Dashing donkeys prove a match for racing riders at Hickstead

  • Holly Smith may have faced the disappointment of jumping a clear round in the Hickstead Derby only to come second in the jump-off, but she proved her prowess on the racetrack.

    Racing donkey carts, that is. This year, The Saturday evening entertainment at the Al Shira’aa Hickstead Derby meeting involved riders pitted against one another in a duel of mules.

    In a contest that opened with a race on foot to select the quickest donkey and trap, the riders than had to gallop their sometimes reluctant equids for the finish line.

    It was the girls who dominated the competition, with a four-way final consisting of Holly, Harriet Nuttall and Ellen Whitaker. Just one of the boys made the cut — Australian showjumper James Arkins.

    It was Holly who came out on top, receiving — and giving — a good dousing of champagne for her victory.

    “Each year we put on some entertainment on the Saturday night and the riders have to try something different — we’ve had barrel racing, mounted games, polo and this time we thought we’d test them at donkey racing,” said Hickstead’s Lizzie Bunn.

    “They weren’t particularly good at steering — next time we might have to get some barriers to hold them in.”

    The equids were provided by Surrey-based Dashing Donkeys, run by Alexandra Fisher, which usually provides entertainment for hen parties, stag dos and for filming across the southeast.

    “We have 23 donkeys but four are broken to drive in the sulkies — they know what to do. If you say ‘go’, they know that word, so you have to be careful on that front,” she said.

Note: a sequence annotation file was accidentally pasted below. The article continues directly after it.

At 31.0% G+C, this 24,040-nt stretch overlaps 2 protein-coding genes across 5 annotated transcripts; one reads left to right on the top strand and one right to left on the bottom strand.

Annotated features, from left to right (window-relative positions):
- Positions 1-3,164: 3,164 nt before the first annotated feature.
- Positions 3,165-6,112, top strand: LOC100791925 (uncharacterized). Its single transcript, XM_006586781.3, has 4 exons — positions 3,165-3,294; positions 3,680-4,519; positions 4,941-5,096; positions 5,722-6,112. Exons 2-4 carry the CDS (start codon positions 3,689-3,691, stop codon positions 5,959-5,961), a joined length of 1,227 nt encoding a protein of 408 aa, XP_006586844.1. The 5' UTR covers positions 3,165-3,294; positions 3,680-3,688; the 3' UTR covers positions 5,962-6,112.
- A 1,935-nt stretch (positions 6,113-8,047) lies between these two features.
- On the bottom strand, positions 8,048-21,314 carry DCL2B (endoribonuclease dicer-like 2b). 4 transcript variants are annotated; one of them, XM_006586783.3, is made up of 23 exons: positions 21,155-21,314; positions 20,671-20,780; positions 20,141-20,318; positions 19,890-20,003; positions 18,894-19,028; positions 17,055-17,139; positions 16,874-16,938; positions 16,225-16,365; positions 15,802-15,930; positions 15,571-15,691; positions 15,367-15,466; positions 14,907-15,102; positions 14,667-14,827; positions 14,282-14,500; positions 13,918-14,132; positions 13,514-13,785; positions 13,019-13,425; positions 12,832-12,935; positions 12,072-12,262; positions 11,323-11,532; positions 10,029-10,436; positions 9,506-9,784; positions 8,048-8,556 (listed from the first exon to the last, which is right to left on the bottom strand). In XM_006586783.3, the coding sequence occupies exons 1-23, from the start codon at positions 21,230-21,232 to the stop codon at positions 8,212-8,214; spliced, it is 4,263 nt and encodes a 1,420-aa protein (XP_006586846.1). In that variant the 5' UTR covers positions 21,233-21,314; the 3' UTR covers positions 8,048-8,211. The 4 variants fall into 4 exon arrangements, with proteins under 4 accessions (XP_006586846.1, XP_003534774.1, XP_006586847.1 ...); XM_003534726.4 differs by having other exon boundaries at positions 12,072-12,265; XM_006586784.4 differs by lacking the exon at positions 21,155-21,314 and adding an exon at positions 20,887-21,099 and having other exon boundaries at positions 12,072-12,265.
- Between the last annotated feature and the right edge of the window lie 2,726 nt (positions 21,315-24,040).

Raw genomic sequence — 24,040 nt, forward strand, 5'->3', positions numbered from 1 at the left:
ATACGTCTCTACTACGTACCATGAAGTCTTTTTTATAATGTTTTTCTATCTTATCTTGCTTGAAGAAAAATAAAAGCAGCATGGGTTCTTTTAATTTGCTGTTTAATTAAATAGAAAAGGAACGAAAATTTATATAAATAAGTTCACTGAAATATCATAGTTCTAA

While many of the boys were quicker on foot and raced to snatch one of the faster donkeys — younger contenders Harry and Jimmy — the move often proved their downfall, although Speed Derby winner Matt Sampson’s downfall was more down to his rivals, as he hit the dirt during his heat.

    “June and Polly are my old girls and they are more experienced whereas Harry and Jimmy are younger and feistier,” Alexandra explained. “The problem is that Harry has a tendency to go a certain way and you don’t have much choice about it — he was eliminated in a lot of the races for trying to cut the corners.

    Continues below…

    “It was a close match in the final,” she added. “I think the girls had a bit more skill.”

    For all the latest news analysis, competition reports, interviews, features and much more, don’t miss Horse & Hound magazine, on sale every Thursday.

    In this week’s magazine, out on 28 June, is a full report from the Hickstead Derby meeting, a six-page report from Royal Ascot, a feature on the much-discussed whip rules and, in this week’s ‘vet clinic’, find out how to spot the signs of sand colic.

    You may like...